So many lives distilled into a single intoxicating, loaded moment: the scores hang on the board. Under the steaming, shallow breaths taken by enraptured fans, fists wrinkle cups. These kids have shut out the world, have specialized to the detriment of any other future, the billion grueling squats and sprints and laps and drills so that the muscle and sinew adhere loyally to the bone, legs and arms can hurl ball or body. These are the minuscule, Herculean exertions of The Team. Bellowed orders and count then the whip-like snap. Torsos and shoulders break over the line of scrimmage in a forward-crushing phalanx. Ten yards are needed, nothing more. A grandmother outside Des Moines tilts tea down her Barcalounger’s arm. That’s her grandson on whom those hoodlums are bearing down. On the field the scrawny QB wiry from bailing hay hears not the subsonic rumble of the mob’s feet shifting on the iron stands. They groan and mutter and egg ‘em on. He drops his head and spins, side-stepping a three-hundred-pound defensive lineman from Gary, Indiana, the first male in his family to go to college who bears, coach often points out, a more than passing resemblance to William “The Refrigerator” Perry.
The quarterback grew up in Iowa, in a small ruined town where football has replaced the family farm and industry. The old timers can forget all this while they watch the squads duel. The wide receiver came up on a west Philly block, played ball like his life depended on it, because his life depended on it. When mother heard he’d gotten a scholarship to play football she started speaking in tongues, didn’t stop for three days. The family and friends of every member of the team, the alums, the die hard fans who traveled in hundred-mile-long caravan: they’re all there, if not in the stands, then in living rooms permeated with cooking smells, their eyes level on the screen the way the eyes of hungry hunters saw only the prey and only factors relevant to the kill. The sustenance sought, not nutritional, is essential: this secular communion among thousands . . .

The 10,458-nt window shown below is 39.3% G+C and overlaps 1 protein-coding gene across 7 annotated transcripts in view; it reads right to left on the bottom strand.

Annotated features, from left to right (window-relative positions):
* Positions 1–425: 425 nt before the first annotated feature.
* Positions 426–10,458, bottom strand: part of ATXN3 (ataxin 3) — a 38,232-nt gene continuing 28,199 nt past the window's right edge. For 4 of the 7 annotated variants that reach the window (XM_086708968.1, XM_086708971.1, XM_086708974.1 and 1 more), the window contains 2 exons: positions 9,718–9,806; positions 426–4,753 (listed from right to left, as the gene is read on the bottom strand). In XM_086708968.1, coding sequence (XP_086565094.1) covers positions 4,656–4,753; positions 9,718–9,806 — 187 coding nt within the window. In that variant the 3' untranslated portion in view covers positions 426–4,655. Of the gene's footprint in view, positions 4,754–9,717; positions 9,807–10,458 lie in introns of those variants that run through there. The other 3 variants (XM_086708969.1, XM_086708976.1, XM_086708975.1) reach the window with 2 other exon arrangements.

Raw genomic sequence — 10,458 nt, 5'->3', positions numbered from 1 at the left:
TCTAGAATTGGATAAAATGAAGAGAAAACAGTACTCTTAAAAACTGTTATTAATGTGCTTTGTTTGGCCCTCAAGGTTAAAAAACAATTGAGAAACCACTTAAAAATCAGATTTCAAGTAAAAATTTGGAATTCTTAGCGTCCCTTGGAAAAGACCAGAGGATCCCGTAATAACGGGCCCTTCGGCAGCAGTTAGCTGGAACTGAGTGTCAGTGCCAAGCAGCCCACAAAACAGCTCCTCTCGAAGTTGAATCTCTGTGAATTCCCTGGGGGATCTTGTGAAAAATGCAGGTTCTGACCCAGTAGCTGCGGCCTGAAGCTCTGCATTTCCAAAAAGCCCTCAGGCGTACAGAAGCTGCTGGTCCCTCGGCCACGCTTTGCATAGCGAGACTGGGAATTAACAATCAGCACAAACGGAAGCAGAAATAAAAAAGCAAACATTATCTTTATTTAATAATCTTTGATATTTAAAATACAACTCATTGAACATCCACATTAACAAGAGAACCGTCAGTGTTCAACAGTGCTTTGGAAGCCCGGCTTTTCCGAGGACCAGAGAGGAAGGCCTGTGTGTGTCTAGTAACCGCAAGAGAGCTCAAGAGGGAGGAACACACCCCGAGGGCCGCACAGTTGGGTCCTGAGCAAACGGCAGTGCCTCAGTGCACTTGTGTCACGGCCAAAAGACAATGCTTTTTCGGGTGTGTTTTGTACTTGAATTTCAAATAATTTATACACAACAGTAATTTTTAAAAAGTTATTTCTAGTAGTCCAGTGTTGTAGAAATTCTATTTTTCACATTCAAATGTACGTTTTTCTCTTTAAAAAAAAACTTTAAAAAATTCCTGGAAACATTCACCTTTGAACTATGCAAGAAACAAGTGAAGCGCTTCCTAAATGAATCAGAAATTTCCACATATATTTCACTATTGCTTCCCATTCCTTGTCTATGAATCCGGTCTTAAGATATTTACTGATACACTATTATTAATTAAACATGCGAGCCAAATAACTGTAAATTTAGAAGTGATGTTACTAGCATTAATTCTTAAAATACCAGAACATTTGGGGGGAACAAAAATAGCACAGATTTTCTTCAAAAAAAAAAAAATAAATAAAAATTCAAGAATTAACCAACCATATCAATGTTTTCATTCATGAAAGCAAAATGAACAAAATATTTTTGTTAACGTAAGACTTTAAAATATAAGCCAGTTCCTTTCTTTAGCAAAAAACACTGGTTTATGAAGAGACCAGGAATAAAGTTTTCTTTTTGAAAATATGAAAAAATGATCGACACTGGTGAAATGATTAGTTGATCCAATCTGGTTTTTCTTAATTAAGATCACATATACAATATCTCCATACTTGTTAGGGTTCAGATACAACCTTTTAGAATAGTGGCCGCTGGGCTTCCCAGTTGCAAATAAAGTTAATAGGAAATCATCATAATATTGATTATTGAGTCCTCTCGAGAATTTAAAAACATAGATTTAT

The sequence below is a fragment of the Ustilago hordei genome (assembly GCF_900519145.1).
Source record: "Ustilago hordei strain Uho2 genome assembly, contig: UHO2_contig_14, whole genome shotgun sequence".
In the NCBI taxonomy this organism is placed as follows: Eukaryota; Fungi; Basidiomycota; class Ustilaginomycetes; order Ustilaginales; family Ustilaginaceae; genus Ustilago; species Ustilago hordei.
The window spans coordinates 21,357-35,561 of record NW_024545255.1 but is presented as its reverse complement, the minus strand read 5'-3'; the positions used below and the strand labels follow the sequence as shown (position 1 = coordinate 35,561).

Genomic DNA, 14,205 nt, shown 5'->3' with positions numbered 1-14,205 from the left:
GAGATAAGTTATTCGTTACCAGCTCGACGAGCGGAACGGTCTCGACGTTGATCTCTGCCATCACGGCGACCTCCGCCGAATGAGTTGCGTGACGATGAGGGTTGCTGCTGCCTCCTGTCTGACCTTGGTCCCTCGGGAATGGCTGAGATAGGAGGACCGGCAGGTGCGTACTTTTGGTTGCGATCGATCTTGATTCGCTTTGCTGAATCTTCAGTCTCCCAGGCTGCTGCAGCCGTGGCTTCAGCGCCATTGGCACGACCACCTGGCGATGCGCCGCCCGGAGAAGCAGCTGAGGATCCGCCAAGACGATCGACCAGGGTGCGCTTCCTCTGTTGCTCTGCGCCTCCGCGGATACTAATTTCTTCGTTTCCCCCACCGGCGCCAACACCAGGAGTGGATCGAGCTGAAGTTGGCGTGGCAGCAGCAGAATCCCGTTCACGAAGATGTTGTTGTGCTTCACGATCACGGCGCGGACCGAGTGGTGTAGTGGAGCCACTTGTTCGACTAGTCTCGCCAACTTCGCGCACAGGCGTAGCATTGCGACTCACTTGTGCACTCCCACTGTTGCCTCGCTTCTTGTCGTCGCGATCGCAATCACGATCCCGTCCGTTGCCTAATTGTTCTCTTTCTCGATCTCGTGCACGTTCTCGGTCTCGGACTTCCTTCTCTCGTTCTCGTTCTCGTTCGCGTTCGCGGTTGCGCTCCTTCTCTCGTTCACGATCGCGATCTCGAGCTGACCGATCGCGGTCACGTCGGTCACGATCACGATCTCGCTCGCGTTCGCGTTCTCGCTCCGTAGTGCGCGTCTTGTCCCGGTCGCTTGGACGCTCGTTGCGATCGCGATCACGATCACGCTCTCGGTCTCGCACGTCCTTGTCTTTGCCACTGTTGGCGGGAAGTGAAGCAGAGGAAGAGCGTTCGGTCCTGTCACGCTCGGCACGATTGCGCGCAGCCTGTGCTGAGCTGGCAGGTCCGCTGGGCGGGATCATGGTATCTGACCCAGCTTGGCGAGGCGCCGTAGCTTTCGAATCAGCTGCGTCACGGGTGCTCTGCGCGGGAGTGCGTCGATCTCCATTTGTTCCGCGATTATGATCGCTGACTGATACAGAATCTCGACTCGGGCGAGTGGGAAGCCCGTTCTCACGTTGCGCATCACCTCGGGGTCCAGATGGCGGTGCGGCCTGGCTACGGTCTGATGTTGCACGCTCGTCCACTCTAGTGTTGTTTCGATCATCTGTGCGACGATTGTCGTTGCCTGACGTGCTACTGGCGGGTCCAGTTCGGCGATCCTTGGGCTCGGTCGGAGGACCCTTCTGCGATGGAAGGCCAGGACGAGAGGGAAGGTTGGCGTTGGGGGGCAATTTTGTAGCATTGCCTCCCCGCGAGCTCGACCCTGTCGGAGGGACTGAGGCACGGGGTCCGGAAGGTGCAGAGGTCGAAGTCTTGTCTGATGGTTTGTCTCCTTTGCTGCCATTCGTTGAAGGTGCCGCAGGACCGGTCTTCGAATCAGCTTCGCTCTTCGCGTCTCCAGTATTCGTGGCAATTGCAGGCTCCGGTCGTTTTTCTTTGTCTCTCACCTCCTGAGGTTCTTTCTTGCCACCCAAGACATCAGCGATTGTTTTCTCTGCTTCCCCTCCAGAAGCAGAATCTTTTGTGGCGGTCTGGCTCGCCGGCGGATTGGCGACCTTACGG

In Gary, IN, the defensive lineman’s kin, great aunt Bernice and the fourteen-year-old twins included, have been guzzling Miller High-life following a repast of 24 lb deep-fried turkey, and, on breaks, they sprint around the house en masse, tossing one of those tiny plastic footballs over the head of Billy, their rottweiler, whose teeth have marred both the ball and the left earlobe (accidentally snagged while wrestling) of the defensive lineman who now, following a side-stepped lunge, barrels on, plowing into the red dirt where he lies and thinks of the deep-fried turkey they’ve promised to save him. The QB gets a look, plants, fires. Grandma covers her eyes as he’s clothes-lined ‘round the middle. The ball, or rather projectile, hums. That west Philly kid in the moment of his leap transcends mere matter, becomes all consciousness, flesh bent to the plucking of that missile from the air, another thing that has transmogrified into so much more than just a thing, the yearnings and the aches, the love of the neighborhood where he has already become as a returning, triumphant king. Friction singes his glove as huge hands choke the skittish ball and he’s got it, hugging that somehow sacred object to his chest for the return to earth, for he has forgotten all about his body and such inconveniences as gravity. All that matters is the completion of the pass. And he’s got it, done good. He plummets; shoulder-rolls; is hit, more theatricality than anything else, and he hunches over the ball under a mountain of bodies, as the umpire in his woodpecker garb throws up the sign.
Ma Flo in Philly leaps from her wheelchair, her coronary artery and papery living room both taxed to the point of rupture by blood, by relatives near and far and friends. The front door is open and a crowd on the sidewalk peers in and with that catch, they surge, as do the small room’s occupants, between couch and wall and a television bought that very morning from H.H. Gregg that is connected, through a complicated arrangement of coat hangers, wire and duct tape, to the neighbors’ cable box, a delicate operation performed, under cover of darkness, by one Cousin Dave who’s on leave from the U.S. Army. “HOW YOU LIKE HIM NOW! YOU WANT A PIECE OF HIM? YOU WANT IT?” Ma Flo bellows, before collapsing back into her wheelchair and ordering her youngest grandson to get her the phone, she has people to call and brag to, given what she suspects to be the imminent of collapse of her poor old heart. She picks up the phone, dials a phone on a side table beside a Barcalounger.
“Dora? You catch any of that? You see what my son just did?”
“Your grandson? My grandson threw the dang pass!” And the thing of it is, those boys have completed the longest pass in history–half a continent’s worth, a bomb from the vicinity of Des Moines to just short of the Schuylkill and back again at the speed of something like light. -Ed Scripsi